But while we groan as a natural consequence of our sadness and sense of loss associated with sin, as disciples of Jesus we must not dwell there. In fact, our groaning because of the ambient sin in the world must become for us mere background noise, a part of the context of life in a fallen world, like the temperature outside or the phase of the moon. The degree of sin and the wickedness of the sin committed will grow steadily worse, but that must not distract us from our purpose and our mission. “Evil men and imposters will proceed from bad to worse, deceiving and being deceived” (2 Tim. 3:13), but we must continue to fix our eyes on Jesus (Hebrews 12:2) and persevere in the mission that He has given us, both as His body the church and as individual disciples “working out our salvation with fear and trembling” (Phil. 2:12).

A SUGGESTED STRATEGY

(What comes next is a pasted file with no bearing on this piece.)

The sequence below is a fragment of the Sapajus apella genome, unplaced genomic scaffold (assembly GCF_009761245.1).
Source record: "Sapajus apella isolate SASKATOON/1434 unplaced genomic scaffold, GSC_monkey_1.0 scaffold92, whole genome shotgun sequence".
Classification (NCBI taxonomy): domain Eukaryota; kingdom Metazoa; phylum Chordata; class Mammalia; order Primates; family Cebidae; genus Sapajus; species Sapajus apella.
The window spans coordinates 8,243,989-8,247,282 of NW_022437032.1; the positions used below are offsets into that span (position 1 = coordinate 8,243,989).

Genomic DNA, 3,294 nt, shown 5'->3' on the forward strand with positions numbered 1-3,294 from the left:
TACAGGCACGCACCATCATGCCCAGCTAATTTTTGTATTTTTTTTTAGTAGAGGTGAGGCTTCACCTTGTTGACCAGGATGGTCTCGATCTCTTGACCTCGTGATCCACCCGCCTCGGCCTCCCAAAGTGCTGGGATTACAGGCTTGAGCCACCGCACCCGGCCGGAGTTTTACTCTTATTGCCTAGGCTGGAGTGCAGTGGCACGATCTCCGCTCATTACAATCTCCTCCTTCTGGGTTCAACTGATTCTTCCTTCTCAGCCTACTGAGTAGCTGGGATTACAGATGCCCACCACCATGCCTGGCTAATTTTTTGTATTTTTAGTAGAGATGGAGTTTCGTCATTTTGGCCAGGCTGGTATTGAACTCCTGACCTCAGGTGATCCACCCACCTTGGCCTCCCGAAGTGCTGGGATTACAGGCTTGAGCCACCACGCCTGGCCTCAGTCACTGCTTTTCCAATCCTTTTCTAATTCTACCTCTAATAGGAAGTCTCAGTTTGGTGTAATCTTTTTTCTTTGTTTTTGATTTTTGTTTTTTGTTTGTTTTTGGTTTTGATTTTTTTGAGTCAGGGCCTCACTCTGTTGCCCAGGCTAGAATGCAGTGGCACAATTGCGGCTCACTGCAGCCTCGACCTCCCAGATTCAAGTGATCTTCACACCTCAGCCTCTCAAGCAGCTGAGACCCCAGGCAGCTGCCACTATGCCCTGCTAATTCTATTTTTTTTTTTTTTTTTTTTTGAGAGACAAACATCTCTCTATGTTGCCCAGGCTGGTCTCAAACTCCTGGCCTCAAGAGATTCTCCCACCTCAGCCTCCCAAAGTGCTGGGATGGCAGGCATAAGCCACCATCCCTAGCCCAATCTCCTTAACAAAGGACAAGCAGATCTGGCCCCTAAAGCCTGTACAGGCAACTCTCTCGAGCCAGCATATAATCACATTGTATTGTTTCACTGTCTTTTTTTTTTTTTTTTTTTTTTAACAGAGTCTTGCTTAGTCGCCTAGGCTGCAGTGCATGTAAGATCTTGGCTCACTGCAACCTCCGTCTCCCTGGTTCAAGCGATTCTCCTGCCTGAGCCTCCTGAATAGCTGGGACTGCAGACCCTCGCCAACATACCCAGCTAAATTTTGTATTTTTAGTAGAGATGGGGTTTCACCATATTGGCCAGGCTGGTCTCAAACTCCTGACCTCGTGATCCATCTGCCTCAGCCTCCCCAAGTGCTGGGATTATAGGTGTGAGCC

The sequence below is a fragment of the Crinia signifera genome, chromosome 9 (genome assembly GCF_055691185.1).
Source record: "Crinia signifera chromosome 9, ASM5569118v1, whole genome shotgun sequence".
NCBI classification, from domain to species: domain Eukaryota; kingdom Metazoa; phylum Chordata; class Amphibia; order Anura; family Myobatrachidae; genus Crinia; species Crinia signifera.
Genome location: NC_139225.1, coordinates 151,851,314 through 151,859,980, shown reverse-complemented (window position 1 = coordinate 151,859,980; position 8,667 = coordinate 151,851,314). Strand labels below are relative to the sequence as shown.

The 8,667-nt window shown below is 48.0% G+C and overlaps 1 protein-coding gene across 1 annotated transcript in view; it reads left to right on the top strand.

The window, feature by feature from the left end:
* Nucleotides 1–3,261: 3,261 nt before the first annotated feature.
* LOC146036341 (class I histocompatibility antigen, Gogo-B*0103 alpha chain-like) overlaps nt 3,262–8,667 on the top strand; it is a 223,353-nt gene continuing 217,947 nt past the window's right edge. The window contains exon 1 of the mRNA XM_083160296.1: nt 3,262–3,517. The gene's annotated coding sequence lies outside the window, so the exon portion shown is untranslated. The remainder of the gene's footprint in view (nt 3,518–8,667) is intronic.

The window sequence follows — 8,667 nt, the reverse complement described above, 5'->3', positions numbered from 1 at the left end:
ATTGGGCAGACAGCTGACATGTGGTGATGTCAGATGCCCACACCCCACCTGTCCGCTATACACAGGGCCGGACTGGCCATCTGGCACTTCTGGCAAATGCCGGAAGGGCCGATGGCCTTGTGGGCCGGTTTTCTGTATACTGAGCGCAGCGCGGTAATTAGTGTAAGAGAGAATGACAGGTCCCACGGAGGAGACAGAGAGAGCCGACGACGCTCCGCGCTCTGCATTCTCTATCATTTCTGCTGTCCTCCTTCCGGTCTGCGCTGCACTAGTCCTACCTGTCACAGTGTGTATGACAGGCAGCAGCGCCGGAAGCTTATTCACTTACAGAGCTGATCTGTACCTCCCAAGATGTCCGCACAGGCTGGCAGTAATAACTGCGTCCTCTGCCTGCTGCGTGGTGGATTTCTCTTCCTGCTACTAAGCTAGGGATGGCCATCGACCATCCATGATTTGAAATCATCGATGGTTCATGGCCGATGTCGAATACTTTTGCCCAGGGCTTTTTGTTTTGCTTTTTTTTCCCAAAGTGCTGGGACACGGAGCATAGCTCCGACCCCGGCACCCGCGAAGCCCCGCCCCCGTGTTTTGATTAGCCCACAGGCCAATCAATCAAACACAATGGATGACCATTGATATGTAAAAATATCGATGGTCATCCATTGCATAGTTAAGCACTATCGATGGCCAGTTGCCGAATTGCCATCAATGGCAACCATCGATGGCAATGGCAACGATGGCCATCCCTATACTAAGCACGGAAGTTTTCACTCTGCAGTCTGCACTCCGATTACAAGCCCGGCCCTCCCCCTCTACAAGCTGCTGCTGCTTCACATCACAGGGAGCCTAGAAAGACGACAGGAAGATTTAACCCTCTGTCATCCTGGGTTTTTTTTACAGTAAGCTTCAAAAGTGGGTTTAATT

So, as I observe the world unraveling and the wickedness and evil growing deeper and wider, the best strategy for me personally is to ignore the details of our demise and to pay little attention even to the broader collapse and, instead, to focus my attention on my purpose and focus on the tasks and the works that the Lord has given me to do (Eph. 2:10). To accomplish this, my mind strives to find answers to “missional questions.” What does it mean for me to be Jesus’ witness (Acts 1:8) on a daily basis? How can I love my wife as Christ loved the church (Eph. 5:25)? How can I be a better sower of the gospel (Matt. 13:2-8)? How do I put to death immorality, impurity, passion, evil desire, and greed (Col. 3:5)? How can I repent of my anger and replace it with peace, patience, kindness, and gentleness (Gal. 5:22-23)? What is my “great work” (Neh. 6:3) and how can I pour my energies into that? What does it mean to “make the most of the time” (Ephesians 5:16)? How can I be a better ambassador for Christ (2 Cor. 5:20) and a better fisher of men (Matt. 4:19)? There are so many ways that I can grow as a disciple of Jesus and be more useful to the Kingdom that I find there is no time to keep tabs on our rapidly decaying world.